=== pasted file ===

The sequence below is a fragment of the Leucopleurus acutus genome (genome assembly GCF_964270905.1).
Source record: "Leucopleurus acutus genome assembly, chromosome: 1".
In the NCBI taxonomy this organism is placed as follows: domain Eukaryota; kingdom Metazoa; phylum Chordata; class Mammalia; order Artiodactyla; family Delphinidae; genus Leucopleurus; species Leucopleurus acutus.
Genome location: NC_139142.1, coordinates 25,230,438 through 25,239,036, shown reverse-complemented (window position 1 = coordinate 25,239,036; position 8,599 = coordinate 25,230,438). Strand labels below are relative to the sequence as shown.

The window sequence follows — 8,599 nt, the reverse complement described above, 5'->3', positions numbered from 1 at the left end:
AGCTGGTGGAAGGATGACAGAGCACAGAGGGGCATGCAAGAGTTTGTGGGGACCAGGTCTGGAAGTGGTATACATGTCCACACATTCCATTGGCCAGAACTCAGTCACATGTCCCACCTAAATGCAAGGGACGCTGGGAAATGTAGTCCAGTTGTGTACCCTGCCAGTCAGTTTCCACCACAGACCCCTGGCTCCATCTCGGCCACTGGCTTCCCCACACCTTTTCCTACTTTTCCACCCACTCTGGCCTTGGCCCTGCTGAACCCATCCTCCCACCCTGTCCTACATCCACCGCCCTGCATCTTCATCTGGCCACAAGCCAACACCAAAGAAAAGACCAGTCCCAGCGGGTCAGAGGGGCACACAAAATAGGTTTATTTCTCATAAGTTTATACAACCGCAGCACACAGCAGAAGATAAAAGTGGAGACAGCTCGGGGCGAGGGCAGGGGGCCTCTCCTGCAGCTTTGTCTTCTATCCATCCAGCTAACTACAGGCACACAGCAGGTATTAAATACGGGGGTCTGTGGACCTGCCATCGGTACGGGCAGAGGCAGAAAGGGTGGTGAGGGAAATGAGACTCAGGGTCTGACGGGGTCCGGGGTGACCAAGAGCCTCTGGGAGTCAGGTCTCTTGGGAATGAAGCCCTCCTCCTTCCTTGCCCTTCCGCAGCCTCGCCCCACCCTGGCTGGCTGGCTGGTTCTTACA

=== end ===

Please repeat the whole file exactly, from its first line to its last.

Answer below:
The sequence below is a fragment of the Leucopleurus acutus genome (genome assembly GCF_964270905.1).
Source record: "Leucopleurus acutus genome assembly, chromosome: 1".
In the NCBI taxonomy this organism is placed as follows: domain Eukaryota; kingdom Metazoa; phylum Chordata; class Mammalia; order Artiodactyla; family Delphinidae; genus Leucopleurus; species Leucopleurus acutus.
Genome location: NC_139142.1, coordinates 25,230,438 through 25,239,036, shown reverse-complemented (window position 1 = coordinate 25,239,036; position 8,599 = coordinate 25,230,438). Strand labels below are relative to the sequence as shown.

The window sequence follows — 8,599 nt, the reverse complement described above, 5'->3', positions numbered from 1 at the left end:
AGCTGGTGGAAGGATGACAGAGCACAGAGGGGCATGCAAGAGTTTGTGGGGACCAGGTCTGGAAGTGGTATACATGTCCACACATTCCATTGGCCAGAACTCAGTCACATGTCCCACCTAAATGCAAGGGACGCTGGGAAATGTAGTCCAGTTGTGTACCCTGCCAGTCAGTTTCCACCACAGACCCCTGGCTCCATCTCGGCCACTGGCTTCCCCACACCTTTTCCTACTTTTCCACCCACTCTGGCCTTGGCCCTGCTGAACCCATCCTCCCACCCTGTCCTACATCCACCGCCCTGCATCTTCATCTGGCCACAAGCCAACACCAAAGAAAAGACCAGTCCCAGCGGGTCAGAGGGGCACACAAAATAGGTTTATTTCTCATAAGTTTATACAACCGCAGCACACAGCAGAAGATAAAAGTGGAGACAGCTCGGGGCGAGGGCAGGGGGCCTCTCCTGCAGCTTTGTCTTCTATCCATCCAGCTAACTACAGGCACACAGCAGGTATTAAATACGGGGGTCTGTGGACCTGCCATCGGTACGGGCAGAGGCAGAAAGGGTGGTGAGGGAAATGAGACTCAGGGTCTGACGGGGTCCGGGGTGACCAAGAGCCTCTGGGAGTCAGGTCTCTTGGGAATGAAGCCCTCCTCCTTCCTTGCCCTTCCGCAGCCTCGCCCCACCCTGGCTGGCTGGCTGGTTCTTACA